anything on the situation of the German minority in Poland.
This remained also the case when in the spring of 1939 the
German press was asked

                                                  [Page 188]

to become somewhat more active as to the problem of Danzig.
Also, when the first Polish-English conversations took place
and when the German press was instructed to use a sharper
tone against Poland, the question of the German minority
still remained in the background. But during the summer this
problem was picked up again and created immediately a
noticeable sharpening of the situation, namely, each larger
German newspaper had for quite some time an abundance of
material on complaints of the Germans in Poland without the
editors having had a chance to use this material. The German
papers from the time of the minority discussion at Geneva,
still had correspondents or free collaborators in Kattowitz,
Bromberg, Posen, Thorn, etc. Their material now came forth
with a bound. Concerning this the leading German newspapers,
on the basis of directions given out in the so-called "daily
parole", brought out the following publicity with great
emphasis: (1) Cruelty and terror against Germans and the
extermination of Germans in Poland; (2) forced labor of
thousands of German men and women in Poland; (3) Poland,
land of servitude and disorder; the desertion of Polish
soldiers; the increased inflation in Poland; (4) provocation
of frontier clashes upon direction of the Polish government;
the Polish lust to conquer; (5) persecution of Czechs and
Ukrainians by Poland. The Polish press replied particularly
sharply. When the German press curing August wanted to write
with steadily increasing strongness against Poland, the
material for this was only too easy to get. The Polish
newspapers, especially the papers of the Polish Westmark
Association, had made simple slanders before the German
press. They wrote that Germany so far had not had a real
opponent; that Poland, however, would remain tough and would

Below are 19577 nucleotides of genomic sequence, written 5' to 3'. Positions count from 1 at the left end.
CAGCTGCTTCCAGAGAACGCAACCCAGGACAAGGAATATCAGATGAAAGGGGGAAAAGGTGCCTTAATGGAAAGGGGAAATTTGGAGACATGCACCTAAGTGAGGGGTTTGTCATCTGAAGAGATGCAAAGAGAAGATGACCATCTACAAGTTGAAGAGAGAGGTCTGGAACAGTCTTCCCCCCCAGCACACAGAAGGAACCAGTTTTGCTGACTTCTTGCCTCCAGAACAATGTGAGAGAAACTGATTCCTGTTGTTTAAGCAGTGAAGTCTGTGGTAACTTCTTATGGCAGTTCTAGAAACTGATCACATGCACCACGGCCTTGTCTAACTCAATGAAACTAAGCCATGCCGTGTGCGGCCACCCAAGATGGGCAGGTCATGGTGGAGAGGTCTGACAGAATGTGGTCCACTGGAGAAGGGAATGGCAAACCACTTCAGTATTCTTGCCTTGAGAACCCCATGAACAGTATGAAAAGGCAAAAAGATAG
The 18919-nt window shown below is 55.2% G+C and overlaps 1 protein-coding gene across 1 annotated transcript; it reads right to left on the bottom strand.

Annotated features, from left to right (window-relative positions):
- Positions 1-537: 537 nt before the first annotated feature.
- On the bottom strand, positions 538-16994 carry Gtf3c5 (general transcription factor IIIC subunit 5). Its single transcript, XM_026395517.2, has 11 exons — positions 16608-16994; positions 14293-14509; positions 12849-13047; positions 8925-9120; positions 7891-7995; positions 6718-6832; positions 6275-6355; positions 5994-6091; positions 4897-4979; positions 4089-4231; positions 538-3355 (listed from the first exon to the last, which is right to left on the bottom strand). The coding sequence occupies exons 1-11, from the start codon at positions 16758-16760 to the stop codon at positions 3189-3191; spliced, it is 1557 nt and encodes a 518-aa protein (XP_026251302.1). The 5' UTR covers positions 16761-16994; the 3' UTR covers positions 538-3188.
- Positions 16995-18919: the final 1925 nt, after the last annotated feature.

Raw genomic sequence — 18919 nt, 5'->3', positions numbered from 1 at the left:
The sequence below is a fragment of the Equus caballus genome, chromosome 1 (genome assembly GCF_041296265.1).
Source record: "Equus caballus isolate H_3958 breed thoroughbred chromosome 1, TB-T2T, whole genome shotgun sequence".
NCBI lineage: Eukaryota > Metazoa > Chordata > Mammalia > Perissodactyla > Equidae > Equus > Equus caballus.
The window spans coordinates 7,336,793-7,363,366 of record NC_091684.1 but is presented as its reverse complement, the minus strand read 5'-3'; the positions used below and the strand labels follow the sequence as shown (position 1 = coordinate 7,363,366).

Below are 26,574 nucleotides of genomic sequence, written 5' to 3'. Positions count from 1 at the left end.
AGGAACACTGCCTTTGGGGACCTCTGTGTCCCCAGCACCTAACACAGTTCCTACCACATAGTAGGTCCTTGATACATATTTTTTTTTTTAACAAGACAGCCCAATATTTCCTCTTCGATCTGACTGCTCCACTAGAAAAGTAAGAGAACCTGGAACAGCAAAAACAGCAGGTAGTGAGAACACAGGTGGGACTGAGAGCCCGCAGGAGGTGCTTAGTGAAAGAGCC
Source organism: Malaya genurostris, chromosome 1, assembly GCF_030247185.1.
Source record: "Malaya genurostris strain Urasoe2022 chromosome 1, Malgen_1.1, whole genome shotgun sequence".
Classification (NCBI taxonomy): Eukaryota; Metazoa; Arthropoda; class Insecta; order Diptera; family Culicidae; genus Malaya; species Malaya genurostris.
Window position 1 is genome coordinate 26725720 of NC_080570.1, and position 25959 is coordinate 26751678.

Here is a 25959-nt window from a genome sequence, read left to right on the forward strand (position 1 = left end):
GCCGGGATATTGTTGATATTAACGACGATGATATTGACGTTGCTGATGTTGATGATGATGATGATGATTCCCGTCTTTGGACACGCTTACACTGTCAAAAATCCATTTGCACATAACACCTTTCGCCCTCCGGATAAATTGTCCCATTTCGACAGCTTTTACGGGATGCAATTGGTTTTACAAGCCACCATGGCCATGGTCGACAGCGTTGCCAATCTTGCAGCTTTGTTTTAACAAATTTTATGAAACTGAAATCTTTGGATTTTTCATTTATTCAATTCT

show how the German armed forces could only win in "flower
wars"; how Germany was only a giant on very slippery ground,
and how there would be a victorious battle of annihilation
before the gates of Berlin. The German press quoted all
these Polish reactions and received the order to trace this
strong Polish language to the influence of the open British
promise of assistance, the so-called blank power of
authority [Blankovollmacht]. The German press, at this time
and also later, had the opinion that the Polish sharpness
was directed at the small demands of Hitler for Danzig and
for a road through the Corridor.

31.  On 1 September, the day of the beginning of the battle
against Poland, Hitler's speech in the Reichstag gave the
instructions for the press, especially as to the ticklish
problem of the attitude of the Western powers. On Saturday,
2 September 1939,

                                                  [Page 189]

late in the night, I went home with the assurance given to
me by Goebbels, by Dietrich, and by the representative of
the foreign office, that there would be no war. By the
intervention of Mussolini, the German armies were to stop
their advance. Germany, England, and France had accepted the
suggestion which should give time for conference. On Sunday
I was called from my bed by a telephone call from Goebbels,
hastened to the ministry, found there Dr. Goebbels before a
microphone which was already turned on. Dumbfounded, I took